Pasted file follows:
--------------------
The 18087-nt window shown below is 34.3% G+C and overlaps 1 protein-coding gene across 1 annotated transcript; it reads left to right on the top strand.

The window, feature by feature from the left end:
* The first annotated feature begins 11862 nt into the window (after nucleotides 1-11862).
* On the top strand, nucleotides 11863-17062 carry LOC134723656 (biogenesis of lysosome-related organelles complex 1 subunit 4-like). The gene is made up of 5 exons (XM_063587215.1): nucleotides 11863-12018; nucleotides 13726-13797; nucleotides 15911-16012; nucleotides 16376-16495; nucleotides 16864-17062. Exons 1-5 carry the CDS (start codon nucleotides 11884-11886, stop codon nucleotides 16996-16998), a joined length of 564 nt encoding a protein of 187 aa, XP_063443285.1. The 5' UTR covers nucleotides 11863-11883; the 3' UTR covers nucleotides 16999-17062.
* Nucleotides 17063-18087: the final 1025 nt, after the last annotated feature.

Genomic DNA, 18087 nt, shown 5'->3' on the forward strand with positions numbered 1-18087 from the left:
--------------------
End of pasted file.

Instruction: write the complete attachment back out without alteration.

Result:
The 18087-nt window shown below is 34.3% G+C and overlaps 1 protein-coding gene across 1 annotated transcript; it reads left to right on the top strand.

The window, feature by feature from the left end:
* The first annotated feature begins 11862 nt into the window (after nucleotides 1-11862).
* On the top strand, nucleotides 11863-17062 carry LOC134723656 (biogenesis of lysosome-related organelles complex 1 subunit 4-like). The gene is made up of 5 exons (XM_063587215.1): nucleotides 11863-12018; nucleotides 13726-13797; nucleotides 15911-16012; nucleotides 16376-16495; nucleotides 16864-17062. Exons 1-5 carry the CDS (start codon nucleotides 11884-11886, stop codon nucleotides 16996-16998), a joined length of 564 nt encoding a protein of 187 aa, XP_063443285.1. The 5' UTR covers nucleotides 11863-11883; the 3' UTR covers nucleotides 16999-17062.
* Nucleotides 17063-18087: the final 1025 nt, after the last annotated feature.

Genomic DNA, 18087 nt, shown 5'->3' on the forward strand with positions numbered 1-18087 from the left: